Britain bailed out three major banks with Â£37-billion on Monday as governments around Europe used taxpayers’ money to take control and boost confidence in the battered industry.
”It’s necessary because we are going through quite extraordinary circumstances the world over, and I’m determined to do everything we can to stabilise our banking system and make it stronger,” said Britain’s Chancellor of the Exchequer, Alistair Darling.
”And in return for it, of course, there will be restrictions on what happens in boardroom pay, and we’re also getting guarantees in relation to increased lending to businesses, as well as to mortgages, too.”
In Paris, a report by Dow Jones Newswires said the French government would create a â‚¬40-billion fund to take stakes in banks, though the French presidential office declined to comment on the report.
Under the United Kingdom plan, Royal Bank of Scotland (RBS) will boost its capital by Â£20-billion, with the government taking Â£5-billion in preference shares and a share issue of Â£15-billion underwritten by the government.
HBOS and Lloyds TSB will also participate in the government scheme ”upon successful merger”, the Treasury said..
Lloyds, which as part of an earlier bank sector rescue plan had agreed to buy HBOS, said it had revised down the price it was paying, to 0,605 of a Lloyds share per HBOS share from 0,833 previously.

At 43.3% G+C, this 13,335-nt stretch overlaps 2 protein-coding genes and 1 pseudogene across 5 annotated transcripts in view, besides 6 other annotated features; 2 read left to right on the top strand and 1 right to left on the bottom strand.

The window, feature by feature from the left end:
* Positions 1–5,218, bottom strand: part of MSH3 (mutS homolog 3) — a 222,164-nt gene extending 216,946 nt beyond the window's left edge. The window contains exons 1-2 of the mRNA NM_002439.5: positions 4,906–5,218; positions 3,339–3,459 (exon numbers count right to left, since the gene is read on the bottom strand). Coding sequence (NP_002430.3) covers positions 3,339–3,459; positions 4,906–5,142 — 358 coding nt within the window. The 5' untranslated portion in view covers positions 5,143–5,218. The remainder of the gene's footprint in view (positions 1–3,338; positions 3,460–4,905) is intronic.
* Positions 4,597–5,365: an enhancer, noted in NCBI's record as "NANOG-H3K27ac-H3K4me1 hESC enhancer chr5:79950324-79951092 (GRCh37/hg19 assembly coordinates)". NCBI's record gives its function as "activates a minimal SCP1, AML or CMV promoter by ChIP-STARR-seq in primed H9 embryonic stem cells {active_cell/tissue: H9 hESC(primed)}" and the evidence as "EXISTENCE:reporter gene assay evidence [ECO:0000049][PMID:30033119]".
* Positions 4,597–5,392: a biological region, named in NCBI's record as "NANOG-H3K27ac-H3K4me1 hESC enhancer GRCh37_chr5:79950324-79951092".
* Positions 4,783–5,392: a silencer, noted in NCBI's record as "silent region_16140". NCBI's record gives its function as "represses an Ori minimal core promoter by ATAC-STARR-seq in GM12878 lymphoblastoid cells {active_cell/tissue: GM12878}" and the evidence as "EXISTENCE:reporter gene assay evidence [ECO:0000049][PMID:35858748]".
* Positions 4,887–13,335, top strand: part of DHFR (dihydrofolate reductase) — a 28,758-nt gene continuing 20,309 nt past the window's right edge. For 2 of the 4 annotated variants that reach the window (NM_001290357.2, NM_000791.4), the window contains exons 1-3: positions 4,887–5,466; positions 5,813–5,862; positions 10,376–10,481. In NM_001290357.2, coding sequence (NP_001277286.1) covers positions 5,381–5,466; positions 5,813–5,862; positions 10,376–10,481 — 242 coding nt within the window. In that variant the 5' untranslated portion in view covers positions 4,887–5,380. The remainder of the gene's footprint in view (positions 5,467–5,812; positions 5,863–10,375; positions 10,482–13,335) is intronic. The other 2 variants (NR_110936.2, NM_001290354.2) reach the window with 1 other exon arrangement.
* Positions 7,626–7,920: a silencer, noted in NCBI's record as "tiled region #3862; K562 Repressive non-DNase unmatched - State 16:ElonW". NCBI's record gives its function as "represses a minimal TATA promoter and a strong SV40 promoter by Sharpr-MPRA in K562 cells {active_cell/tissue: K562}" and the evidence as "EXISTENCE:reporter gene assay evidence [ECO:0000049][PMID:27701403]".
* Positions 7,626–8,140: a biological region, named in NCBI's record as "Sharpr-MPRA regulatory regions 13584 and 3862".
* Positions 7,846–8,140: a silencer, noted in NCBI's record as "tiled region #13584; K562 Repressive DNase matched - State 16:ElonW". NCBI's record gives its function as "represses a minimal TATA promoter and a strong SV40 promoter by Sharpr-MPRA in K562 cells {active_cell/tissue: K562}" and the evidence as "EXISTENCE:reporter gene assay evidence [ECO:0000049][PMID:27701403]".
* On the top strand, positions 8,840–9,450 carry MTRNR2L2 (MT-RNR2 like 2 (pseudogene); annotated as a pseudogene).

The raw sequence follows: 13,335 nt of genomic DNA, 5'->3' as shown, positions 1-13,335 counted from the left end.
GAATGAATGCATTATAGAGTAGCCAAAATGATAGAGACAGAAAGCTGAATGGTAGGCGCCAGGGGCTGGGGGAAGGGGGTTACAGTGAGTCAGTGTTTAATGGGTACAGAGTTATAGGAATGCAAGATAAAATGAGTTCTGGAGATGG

The UK Treasury laid out a series of conditions attached to the bailout, including a commitment by the banks to lend to homeowners and small business at 2007 levels, limits on executive pay, and government input on new board appointments.
Barclays said in its own statement it would boost its capital by more than Â£6,5-billion pounds but expected to do so without government help.
The British banks will try to sell shares to existing investors, but the government will buy any shares not taken up.
RBS chief executive Fred Goodwin became the highest-profile British bank executive to lose his job to the crisis. He will be replaced by Stephen Hester, chief executive of British Land and a former Abbey National banker.
The rescue plan could result in the government becoming the biggest shareholder, and even a majority investor, in RBS and a combined HBOS/Lloyds TSB.
Shares in HBOS fell by 8% to 114 pence in early trading. Barclays fell by 9% to 227 pence, and Lloyds TSB shares dropped by 12% to 212 pence, as government stakes will dilute the holdings of existing investors.
”Overall, we continue to believe that measures put in place by the UK government, as well as the huge amount of liquidity being pushed into the system by the BoE, are extremely useful for the sector,” said Credit Suisse analysts.
”However, equity holders remain at risk from higher impairment charges and equity dilution. Valuations do not take sufficient account of this yet, in our view.”
Germany and Italy are also expected to take measures to shore up their banks, and French President Nicolas Sarkozy predicted a series of announcements. According to media reports the German plan could be worth â‚¬400-million. — Reuters